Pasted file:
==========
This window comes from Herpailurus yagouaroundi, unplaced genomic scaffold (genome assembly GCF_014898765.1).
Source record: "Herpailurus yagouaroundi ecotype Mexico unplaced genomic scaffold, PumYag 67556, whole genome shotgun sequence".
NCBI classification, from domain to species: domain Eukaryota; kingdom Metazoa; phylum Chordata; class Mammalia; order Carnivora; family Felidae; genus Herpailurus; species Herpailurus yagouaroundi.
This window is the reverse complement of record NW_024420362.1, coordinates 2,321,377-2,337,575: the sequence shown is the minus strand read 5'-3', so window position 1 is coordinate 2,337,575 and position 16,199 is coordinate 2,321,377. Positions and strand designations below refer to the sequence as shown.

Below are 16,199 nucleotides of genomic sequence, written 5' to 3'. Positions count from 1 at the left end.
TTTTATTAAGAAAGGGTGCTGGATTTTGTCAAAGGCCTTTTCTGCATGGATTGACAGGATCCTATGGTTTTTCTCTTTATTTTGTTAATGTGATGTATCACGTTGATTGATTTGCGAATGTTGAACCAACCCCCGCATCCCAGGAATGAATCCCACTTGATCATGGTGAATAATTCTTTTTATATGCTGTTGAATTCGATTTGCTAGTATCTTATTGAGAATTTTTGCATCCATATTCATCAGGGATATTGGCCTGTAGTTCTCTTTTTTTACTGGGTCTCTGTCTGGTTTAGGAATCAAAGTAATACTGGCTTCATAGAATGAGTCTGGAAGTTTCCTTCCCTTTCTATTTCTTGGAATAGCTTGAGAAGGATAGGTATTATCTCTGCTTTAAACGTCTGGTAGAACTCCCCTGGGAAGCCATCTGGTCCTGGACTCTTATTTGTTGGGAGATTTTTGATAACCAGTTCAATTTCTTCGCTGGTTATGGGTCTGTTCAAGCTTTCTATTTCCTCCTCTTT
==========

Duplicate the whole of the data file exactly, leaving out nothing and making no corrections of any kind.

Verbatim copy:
This window comes from Herpailurus yagouaroundi, unplaced genomic scaffold (genome assembly GCF_014898765.1).
Source record: "Herpailurus yagouaroundi ecotype Mexico unplaced genomic scaffold, PumYag 67556, whole genome shotgun sequence".
NCBI classification, from domain to species: domain Eukaryota; kingdom Metazoa; phylum Chordata; class Mammalia; order Carnivora; family Felidae; genus Herpailurus; species Herpailurus yagouaroundi.
This window is the reverse complement of record NW_024420362.1, coordinates 2,321,377-2,337,575: the sequence shown is the minus strand read 5'-3', so window position 1 is coordinate 2,337,575 and position 16,199 is coordinate 2,321,377. Positions and strand designations below refer to the sequence as shown.

Below are 16,199 nucleotides of genomic sequence, written 5' to 3'. Positions count from 1 at the left end.
TTTTATTAAGAAAGGGTGCTGGATTTTGTCAAAGGCCTTTTCTGCATGGATTGACAGGATCCTATGGTTTTTCTCTTTATTTTGTTAATGTGATGTATCACGTTGATTGATTTGCGAATGTTGAACCAACCCCCGCATCCCAGGAATGAATCCCACTTGATCATGGTGAATAATTCTTTTTATATGCTGTTGAATTCGATTTGCTAGTATCTTATTGAGAATTTTTGCATCCATATTCATCAGGGATATTGGCCTGTAGTTCTCTTTTTTTACTGGGTCTCTGTCTGGTTTAGGAATCAAAGTAATACTGGCTTCATAGAATGAGTCTGGAAGTTTCCTTCCCTTTCTATTTCTTGGAATAGCTTGAGAAGGATAGGTATTATCTCTGCTTTAAACGTCTGGTAGAACTCCCCTGGGAAGCCATCTGGTCCTGGACTCTTATTTGTTGGGAGATTTTTGATAACCAGTTCAATTTCTTCGCTGGTTATGGGTCTGTTCAAGCTTTCTATTTCCTCCTCTTT